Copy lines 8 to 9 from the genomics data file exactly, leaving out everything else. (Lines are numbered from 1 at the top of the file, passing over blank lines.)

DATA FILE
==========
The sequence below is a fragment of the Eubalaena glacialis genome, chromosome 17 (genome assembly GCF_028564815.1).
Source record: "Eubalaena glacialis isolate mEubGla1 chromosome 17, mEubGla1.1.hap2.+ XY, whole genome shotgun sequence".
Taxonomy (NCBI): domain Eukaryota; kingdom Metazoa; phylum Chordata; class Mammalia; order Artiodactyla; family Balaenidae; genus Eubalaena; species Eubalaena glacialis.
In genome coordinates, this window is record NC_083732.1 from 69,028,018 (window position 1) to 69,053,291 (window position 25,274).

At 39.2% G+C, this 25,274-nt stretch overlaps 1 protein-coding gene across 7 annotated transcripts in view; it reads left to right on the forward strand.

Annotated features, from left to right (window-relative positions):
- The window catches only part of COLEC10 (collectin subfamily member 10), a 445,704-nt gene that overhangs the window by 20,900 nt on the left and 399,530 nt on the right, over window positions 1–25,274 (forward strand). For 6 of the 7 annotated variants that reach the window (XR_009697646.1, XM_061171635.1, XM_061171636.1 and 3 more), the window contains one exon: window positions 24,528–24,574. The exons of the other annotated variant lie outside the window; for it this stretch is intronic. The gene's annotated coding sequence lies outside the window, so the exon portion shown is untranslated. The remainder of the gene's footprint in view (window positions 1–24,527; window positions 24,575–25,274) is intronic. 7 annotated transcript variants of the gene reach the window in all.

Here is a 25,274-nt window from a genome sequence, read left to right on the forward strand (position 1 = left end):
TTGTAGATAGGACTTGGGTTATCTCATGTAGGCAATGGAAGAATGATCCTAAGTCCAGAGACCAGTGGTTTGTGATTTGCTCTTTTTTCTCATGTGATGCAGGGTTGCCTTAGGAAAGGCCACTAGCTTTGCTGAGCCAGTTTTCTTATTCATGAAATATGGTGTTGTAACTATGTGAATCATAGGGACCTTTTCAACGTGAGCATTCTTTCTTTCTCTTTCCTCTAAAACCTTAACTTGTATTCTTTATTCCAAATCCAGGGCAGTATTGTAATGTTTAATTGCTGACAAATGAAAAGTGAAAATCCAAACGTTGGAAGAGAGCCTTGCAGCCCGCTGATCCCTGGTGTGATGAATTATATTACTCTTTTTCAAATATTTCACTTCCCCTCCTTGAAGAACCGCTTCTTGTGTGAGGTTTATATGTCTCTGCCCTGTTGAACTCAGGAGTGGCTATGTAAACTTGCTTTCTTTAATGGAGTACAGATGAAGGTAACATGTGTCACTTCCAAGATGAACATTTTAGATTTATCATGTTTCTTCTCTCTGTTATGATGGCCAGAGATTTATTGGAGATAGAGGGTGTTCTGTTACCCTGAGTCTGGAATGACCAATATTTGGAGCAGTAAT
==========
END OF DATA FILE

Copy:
Here is a 25,274-nt window from a genome sequence, read left to right on the forward strand (position 1 = left end):
TTGTAGATAGGACTTGGGTTATCTCATGTAGGCAATGGAAGAATGATCCTAAGTCCAGAGACCAGTGGTTTGTGATTTGCTCTTTTTTCTCATGTGATGCAGGGTTGCCTTAGGAAAGGCCACTAGCTTTGCTGAGCCAGTTTTCTTATTCATGAAATATGGTGTTGTAACTATGTGAATCATAGGGACCTTTTCAACGTGAGCATTCTTTCTTTCTCTTTCCTCTAAAACCTTAACTTGTATTCTTTATTCCAAATCCAGGGCAGTATTGTAATGTTTAATTGCTGACAAATGAAAAGTGAAAATCCAAACGTTGGAAGAGAGCCTTGCAGCCCGCTGATCCCTGGTGTGATGAATTATATTACTCTTTTTCAAATATTTCACTTCCCCTCCTTGAAGAACCGCTTCTTGTGTGAGGTTTATATGTCTCTGCCCTGTTGAACTCAGGAGTGGCTATGTAAACTTGCTTTCTTTAATGGAGTACAGATGAAGGTAACATGTGTCACTTCCAAGATGAACATTTTAGATTTATCATGTTTCTTCTCTCTGTTATGATGGCCAGAGATTTATTGGAGATAGAGGGTGTTCTGTTACCCTGAGTCTGGAATGACCAATATTTGGAGCAGTAAT